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Expanded Copyright (self-paced course)

Self-paced course for faculty and staff to learn the aspects of copyright law that affect higher education. It's intense - if you want something lighter, please go to the Intro to Copyright videos on Learnscape.

Exemptions to copyright

Copyright protects the rightsholder's exclusive right to make or distribute copies or distributive works unless they grant a license (and usually collect royalties.) If that were the end of the story, this would be a very short tutorial, and it would be incredibly hard to practice scholarship, report the news, or even communicate about the specifics of other people's work.

Instead, there are multiple areas where copyright law makes allowances for free use of copyrighted material in socially beneficial ways.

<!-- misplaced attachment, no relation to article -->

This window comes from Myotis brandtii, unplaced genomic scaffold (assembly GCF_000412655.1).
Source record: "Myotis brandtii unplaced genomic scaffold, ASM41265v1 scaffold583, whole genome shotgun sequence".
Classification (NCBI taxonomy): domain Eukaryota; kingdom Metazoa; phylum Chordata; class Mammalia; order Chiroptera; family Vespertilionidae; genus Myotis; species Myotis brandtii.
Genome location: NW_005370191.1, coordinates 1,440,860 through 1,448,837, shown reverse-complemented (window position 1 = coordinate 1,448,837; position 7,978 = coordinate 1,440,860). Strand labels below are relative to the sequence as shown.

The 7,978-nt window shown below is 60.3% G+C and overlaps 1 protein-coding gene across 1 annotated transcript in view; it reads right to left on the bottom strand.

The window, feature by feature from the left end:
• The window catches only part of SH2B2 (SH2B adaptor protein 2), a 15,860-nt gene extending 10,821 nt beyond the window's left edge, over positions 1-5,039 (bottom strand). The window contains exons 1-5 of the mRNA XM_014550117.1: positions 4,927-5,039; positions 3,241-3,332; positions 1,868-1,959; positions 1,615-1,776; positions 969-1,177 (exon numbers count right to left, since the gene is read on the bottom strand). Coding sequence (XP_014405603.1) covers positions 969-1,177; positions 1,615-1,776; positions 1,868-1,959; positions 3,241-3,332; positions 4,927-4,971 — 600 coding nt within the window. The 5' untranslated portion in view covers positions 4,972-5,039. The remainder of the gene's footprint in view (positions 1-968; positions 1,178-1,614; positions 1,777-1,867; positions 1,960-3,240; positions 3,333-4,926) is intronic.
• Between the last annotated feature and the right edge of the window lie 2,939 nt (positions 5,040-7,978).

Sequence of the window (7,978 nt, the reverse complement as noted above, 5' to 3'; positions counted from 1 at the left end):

The U.S. Constitution has a very brief passage about copyright, and it says that the purpose of copyright law in this country is "To promote the Progress of Science and useful Arts, by securing for limited Times to Authors and Inventors the exclusive Right to their respective Writings and Discoveries." This is interpreted as holding the rightsholder's needs (profit, incentive to create) in balance with the needs of the users of their works. 

The specific exemptions

The exemptions to copyright will be discussed in detail in later modules of this tutorial. Here they are in outline. 

  • Public Domain - Copyright of a work expires and then there are no restrictions
  • Educational Use and the TEACH Act - very specific allowance for certain kinds of free performance and display as part of a formal curriculum of a non-profit educational instituation
  • Fair Use - very flexible allowance for socially beneficial uses that do not cut into the rightsholder's profits too much


For everything that's not permitted under one of the exemptions, it may be possible to get a license. Those will be dealt with in detail in the Licenses module.

Licenses typically specify what parts of a work can be used, how they can be used, in what medium, and for what audience. Most licenses cost money.

There are also Creative Commons licenses, which do not require contacting the rightsholder or paying for it.